- Professor of Criminology at the University of Leicester
- Pro to the question "Should Prostitution Be Legal?"
“Nothing’s changed since Ipswich. Five women can be murdered and nothing will be done. A hundred sex workers have been killed in the last 10 years. Sex workers face rape, violence, and murder every day they’re out there. It’s a fact of the system and the Government knows this.
But sex work doesn’t fit the Government’s ideas of morality. It starts from a position that all prostitution is violence against women. The police say they won’t accept street prostitution, so the women are all criminals…. Where prostitution is legal, in Utrecht and Cologne, there have never been any murders.
The sale of sexual services per se is not all that different from selling other services. I don’t think that sexual labour under the right conditions, as opposed to mental labour or physical labour, is about violation. Loads of sex workers have done professional jobs. A lot have been nurses. They say they did far more dehumanising things as nurses than in sex work. And they now have control over the hours they work.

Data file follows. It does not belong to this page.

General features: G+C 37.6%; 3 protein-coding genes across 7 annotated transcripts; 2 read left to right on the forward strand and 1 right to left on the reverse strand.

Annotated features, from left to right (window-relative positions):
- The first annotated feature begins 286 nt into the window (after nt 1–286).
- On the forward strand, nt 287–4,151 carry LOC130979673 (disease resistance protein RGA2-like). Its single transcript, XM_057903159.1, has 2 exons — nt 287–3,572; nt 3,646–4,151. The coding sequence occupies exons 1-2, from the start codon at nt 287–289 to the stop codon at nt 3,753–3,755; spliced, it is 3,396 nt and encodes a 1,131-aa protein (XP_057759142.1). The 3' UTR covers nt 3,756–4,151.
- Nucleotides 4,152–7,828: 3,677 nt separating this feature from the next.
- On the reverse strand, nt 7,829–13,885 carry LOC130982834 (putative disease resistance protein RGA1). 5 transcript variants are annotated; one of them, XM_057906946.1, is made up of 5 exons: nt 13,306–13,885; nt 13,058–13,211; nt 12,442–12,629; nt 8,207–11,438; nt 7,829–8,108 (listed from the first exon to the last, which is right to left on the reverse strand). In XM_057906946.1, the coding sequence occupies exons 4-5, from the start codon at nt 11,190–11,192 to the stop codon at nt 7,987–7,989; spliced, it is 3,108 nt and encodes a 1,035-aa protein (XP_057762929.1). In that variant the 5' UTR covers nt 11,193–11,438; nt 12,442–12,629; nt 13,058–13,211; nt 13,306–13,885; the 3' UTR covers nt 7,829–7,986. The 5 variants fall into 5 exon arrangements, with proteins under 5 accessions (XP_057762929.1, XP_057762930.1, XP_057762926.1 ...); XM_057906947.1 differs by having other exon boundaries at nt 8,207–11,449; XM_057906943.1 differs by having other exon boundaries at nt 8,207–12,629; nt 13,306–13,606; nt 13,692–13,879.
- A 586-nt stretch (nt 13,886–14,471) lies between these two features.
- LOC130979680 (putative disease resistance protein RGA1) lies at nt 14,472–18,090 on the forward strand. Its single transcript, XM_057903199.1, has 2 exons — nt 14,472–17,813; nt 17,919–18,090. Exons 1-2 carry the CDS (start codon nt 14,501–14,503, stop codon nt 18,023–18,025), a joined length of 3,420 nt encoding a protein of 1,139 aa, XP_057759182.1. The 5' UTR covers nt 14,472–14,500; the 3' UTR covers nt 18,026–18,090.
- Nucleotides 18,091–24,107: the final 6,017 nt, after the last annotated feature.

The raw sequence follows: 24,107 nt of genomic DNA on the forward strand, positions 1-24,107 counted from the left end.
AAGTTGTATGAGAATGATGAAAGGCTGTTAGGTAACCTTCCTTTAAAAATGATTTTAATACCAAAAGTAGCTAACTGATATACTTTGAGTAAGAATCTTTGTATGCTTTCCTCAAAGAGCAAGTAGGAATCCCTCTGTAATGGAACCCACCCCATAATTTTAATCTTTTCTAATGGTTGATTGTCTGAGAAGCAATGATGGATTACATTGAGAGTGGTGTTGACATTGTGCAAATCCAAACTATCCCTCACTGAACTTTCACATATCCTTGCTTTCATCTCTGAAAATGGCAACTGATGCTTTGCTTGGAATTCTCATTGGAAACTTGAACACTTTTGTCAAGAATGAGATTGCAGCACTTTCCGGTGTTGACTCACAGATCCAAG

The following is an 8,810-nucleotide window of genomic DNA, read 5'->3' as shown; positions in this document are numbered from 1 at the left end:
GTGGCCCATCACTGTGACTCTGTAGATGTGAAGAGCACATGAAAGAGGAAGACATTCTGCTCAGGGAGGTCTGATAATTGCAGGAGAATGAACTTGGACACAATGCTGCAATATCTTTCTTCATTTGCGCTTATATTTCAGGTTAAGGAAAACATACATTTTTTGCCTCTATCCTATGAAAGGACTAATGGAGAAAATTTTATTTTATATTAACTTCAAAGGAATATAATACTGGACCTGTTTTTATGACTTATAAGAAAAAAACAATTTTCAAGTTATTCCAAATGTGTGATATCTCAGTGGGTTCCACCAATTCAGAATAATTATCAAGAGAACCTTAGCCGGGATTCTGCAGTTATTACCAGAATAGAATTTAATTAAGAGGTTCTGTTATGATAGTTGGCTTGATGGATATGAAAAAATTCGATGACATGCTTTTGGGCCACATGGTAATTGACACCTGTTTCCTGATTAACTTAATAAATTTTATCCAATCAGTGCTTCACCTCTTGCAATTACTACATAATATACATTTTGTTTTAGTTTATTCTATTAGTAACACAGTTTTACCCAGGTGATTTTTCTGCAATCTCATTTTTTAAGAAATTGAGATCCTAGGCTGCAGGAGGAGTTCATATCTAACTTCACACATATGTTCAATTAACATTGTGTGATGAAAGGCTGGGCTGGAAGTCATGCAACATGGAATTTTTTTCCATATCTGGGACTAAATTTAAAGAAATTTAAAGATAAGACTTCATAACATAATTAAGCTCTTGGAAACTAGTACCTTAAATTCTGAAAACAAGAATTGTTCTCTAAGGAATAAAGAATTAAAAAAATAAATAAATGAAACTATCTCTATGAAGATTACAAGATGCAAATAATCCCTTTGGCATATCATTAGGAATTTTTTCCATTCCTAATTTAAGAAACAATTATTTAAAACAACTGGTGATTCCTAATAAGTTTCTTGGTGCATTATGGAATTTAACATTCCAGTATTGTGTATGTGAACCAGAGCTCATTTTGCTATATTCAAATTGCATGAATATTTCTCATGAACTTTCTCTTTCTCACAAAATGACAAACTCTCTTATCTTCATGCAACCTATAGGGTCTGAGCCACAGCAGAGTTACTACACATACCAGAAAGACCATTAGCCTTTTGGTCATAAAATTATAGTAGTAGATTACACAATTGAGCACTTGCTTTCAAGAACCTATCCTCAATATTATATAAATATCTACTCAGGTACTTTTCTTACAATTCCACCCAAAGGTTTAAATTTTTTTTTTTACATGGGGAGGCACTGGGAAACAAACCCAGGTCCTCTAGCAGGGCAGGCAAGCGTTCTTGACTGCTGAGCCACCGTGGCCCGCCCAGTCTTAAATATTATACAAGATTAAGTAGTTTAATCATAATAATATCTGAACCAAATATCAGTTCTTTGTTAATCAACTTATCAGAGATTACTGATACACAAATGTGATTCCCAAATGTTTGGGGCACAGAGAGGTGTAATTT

Street prostitution is never going to be eradicated. Enabling women to do it safely is what policy should be about…. There is an argument that regulation increases prostitution, but how do they know? If local authorities gave brothels licences they would have the ability to control it. You would have quotas and limits.”
The Independent, Mar. 8, 2007
- Involvement and Affiliations:
- Professor, Criminology, University of Leicester
- Former Senior Lecturer, Sociology, School of Sociology and Social Policy, University of Leeds
- Editorial Boardmember, Sociology
- Chair, Genesis (charity in Leeds)
- DPhil, Sociology, Oxford University, 2003
- None found
- Quoted in: